what is $em ?! I think you are assuming I know what this is, while in face I dont have the slighest clue.
The $em variable would hold an instance of something known as an Entity Manager. That is basically a class that knows about your different entities (Users, Messages, Blogs, Photos, whatever) and handles the creation of those entities. Something like
would be asking the entity manager that you want it to find the User entity with ID #1 so what it would do is generate the appropriate query to pull the information from the database, create a new instance of the User class, and then set all the properties of that class with the values from the database. How it knows what to do generally comes down to two possibilities:
A) Everything follows a strict naming standard. Your class names match up with your table names. Your property names match up with your column names. And so on for any other cases
B) or everything is configured via some configuration file which defines which entities your application has, what class is used to represent them, which properties match up with with columns, etc.
The second approach is more flexable generally but also more work in the initial setup. Often there is a script you can use that will apply the principals of method a to automatically generate a configuration for method b which can then be tweaked if necessary.
Second, you already have the $from variable, so why would you add it to a class and then fetch it from the same class. What am I missing here?!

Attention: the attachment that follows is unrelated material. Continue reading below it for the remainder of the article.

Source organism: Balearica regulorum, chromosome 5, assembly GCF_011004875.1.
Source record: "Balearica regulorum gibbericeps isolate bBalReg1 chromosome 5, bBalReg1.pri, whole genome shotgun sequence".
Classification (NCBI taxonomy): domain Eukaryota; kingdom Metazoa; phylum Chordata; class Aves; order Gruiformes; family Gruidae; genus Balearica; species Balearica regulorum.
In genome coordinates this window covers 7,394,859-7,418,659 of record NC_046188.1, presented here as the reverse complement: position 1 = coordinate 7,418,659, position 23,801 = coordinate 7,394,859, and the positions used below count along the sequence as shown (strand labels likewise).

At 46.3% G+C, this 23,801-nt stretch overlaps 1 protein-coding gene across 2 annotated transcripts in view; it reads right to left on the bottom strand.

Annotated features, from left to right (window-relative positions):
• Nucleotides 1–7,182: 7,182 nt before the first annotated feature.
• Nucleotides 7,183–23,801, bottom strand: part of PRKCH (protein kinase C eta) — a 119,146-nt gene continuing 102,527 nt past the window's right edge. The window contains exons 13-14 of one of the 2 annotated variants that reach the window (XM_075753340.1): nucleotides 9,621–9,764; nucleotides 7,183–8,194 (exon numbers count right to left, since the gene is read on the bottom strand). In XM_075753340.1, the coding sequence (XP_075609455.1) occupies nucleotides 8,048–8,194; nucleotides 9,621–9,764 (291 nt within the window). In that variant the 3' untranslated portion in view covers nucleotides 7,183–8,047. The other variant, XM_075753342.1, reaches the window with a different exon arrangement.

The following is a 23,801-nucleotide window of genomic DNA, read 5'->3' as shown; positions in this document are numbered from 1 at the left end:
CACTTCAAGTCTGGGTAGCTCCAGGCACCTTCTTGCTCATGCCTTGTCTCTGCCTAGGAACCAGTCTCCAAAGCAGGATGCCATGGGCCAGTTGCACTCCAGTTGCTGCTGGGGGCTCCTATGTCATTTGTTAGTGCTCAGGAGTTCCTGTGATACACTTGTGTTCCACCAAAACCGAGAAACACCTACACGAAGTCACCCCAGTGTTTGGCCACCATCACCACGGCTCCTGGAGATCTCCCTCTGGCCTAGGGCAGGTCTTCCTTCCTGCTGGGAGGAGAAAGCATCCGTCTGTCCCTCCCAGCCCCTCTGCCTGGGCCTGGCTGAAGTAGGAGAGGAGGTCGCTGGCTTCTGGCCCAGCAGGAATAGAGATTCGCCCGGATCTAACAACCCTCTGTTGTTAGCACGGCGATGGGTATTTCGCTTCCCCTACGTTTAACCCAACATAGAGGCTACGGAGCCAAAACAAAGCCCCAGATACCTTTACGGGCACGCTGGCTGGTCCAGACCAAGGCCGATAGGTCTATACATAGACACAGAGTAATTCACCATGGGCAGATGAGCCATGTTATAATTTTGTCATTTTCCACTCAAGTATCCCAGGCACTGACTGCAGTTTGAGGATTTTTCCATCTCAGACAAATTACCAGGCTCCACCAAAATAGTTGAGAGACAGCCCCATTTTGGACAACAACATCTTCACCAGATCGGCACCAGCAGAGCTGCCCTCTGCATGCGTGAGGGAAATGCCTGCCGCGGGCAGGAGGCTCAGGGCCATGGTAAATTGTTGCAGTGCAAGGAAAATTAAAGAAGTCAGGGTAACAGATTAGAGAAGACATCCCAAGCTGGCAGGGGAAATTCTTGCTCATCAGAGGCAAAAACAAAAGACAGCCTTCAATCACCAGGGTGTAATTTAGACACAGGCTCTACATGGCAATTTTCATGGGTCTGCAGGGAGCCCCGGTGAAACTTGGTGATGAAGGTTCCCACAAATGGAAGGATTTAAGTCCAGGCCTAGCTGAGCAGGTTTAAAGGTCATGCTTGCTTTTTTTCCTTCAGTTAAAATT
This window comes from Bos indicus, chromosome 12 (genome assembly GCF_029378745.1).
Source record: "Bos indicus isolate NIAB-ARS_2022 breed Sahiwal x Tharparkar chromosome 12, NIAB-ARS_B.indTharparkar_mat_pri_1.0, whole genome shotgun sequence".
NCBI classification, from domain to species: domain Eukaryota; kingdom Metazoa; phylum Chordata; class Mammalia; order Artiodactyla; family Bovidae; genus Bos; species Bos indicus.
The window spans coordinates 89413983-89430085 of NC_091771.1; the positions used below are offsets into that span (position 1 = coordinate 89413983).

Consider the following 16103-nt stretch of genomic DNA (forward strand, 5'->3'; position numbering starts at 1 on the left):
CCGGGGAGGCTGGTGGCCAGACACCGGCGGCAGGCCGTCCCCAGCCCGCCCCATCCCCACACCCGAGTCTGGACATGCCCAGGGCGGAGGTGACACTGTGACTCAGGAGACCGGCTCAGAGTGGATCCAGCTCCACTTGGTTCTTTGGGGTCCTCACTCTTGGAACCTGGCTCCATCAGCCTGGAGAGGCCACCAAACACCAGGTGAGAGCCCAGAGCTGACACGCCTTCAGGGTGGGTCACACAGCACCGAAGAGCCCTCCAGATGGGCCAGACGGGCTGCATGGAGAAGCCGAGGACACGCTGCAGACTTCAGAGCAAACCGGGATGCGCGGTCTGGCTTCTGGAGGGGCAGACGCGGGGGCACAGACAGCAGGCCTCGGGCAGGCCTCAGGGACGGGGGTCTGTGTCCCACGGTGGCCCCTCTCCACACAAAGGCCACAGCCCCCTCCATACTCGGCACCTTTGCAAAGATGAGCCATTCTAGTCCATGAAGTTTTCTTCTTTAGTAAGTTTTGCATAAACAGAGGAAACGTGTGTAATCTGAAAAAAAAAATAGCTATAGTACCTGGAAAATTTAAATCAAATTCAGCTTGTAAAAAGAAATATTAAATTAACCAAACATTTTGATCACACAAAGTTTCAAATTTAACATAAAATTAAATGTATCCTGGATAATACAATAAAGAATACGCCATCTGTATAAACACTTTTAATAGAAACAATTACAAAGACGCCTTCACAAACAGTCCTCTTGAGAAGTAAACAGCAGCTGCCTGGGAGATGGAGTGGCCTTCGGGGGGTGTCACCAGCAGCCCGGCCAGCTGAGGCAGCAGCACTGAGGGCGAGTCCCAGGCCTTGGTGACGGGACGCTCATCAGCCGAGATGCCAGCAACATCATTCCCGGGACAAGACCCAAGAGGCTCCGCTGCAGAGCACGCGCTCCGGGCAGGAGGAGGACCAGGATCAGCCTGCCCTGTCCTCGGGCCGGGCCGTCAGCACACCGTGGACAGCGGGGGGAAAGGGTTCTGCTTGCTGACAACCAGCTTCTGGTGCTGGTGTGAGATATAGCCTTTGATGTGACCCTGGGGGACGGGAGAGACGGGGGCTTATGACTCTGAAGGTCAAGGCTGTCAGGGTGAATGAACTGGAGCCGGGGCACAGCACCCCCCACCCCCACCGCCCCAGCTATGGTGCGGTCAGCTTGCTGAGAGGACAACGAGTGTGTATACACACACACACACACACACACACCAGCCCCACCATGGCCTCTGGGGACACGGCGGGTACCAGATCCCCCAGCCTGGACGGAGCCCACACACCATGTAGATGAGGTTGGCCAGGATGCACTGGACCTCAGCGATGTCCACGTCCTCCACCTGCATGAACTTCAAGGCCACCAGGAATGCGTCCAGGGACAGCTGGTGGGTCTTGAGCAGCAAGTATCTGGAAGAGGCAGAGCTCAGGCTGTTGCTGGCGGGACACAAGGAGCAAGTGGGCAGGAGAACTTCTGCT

The point is about having consistant interfaces and being able to use them easily. In the example above, there is some class that is used for sending email messages between users. It accepts two User objects and the message as it's parameters and then acquires the user's email (and potentially other details, ie user ID, names, etc) from those user objects by calling the appropriate properties (ie, $from->getEmail, $from->getName, etc). By having your code always deal with user objects you then always have a nice consistant way to access a users data.
Also, "without needing a database". Do $from and $to just magically appear? Unless you fetch from a form (get, post) or from a session or something, that information is already likely fetched from a database.
One prime example of not needing a database would be if you do Unit Testing. In such an environment you would create "fake" data and use that to do the test. So in the example you'd create two User objects with fake details and pass that to your messaging object in order to test that it is working properly. Rather than go through a huge hassle of setting up a DB and anything else that might be neccessary for that to work you just create two simple objects, set their details, and go.
Now, all of that said/explained:
How do you guys do this?
Our application is similar to what you have said where we have methods that return an array of all the various information for a given entity. For the most part I've gone the route of using a single method, GetDetails, with parameters to control which information to load. For example we have a Student class that returns details about a student. Whether it loads additional details about their enrollments though is a parameter. The method is defined as
public static function GetDetails($studentId, $loadEnrollments=false);
When all we need is things like their name, email, etc then we skip loading the enrollments. If we need the enrollment data then we just set the second parameter to true in order to have it pull that information as well. As far as which is best, separate methods vs parameters, it doesn't really matter. Either will work fine, neither is really fantastic. Something more advance like describe in previous posts would likely be best just from a maintainability/testability point of view, which is the most important point of view.